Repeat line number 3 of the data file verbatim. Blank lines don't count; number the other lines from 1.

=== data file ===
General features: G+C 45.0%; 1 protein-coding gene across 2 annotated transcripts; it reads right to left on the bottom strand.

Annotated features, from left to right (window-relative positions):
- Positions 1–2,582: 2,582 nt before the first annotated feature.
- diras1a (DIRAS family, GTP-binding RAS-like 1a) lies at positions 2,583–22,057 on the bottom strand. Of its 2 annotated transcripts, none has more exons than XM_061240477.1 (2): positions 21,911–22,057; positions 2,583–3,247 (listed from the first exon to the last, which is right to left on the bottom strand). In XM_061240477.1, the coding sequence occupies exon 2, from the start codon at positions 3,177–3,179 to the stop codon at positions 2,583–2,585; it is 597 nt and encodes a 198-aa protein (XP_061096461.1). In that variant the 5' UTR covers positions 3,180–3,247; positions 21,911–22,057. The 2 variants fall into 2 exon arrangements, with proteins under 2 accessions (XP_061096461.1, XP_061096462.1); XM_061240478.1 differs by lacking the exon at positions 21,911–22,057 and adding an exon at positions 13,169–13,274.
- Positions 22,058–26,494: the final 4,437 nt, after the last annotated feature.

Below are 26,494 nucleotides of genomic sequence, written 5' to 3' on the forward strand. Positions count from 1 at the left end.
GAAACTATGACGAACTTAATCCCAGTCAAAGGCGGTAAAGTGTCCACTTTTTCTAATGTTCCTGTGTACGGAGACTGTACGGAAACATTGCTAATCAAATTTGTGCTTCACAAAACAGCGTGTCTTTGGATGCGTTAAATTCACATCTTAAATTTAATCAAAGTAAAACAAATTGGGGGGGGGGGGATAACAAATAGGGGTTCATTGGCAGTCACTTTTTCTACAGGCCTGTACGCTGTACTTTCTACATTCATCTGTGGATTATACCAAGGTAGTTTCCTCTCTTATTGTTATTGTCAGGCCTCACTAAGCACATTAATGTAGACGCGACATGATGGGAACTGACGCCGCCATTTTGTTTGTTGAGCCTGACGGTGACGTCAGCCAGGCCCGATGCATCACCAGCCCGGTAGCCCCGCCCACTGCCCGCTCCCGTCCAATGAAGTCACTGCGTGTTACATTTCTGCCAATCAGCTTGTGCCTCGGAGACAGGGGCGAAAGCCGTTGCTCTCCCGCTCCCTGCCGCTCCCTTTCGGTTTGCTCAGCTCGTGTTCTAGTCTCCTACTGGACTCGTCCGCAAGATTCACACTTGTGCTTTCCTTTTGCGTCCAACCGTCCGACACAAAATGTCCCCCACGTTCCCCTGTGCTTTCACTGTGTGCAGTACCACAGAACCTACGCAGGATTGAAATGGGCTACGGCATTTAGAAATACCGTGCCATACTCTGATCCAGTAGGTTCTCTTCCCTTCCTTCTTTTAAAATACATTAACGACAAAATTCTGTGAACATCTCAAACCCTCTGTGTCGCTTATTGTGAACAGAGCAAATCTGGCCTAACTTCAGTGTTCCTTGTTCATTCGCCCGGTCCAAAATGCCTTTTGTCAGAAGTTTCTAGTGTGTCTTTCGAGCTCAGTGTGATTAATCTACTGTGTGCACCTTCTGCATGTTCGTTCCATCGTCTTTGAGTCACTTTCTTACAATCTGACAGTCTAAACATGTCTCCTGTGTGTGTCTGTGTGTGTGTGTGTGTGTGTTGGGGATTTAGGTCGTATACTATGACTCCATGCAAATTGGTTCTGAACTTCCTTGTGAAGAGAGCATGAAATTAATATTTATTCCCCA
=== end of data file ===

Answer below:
- Positions 1–2,582: 2,582 nt before the first annotated feature.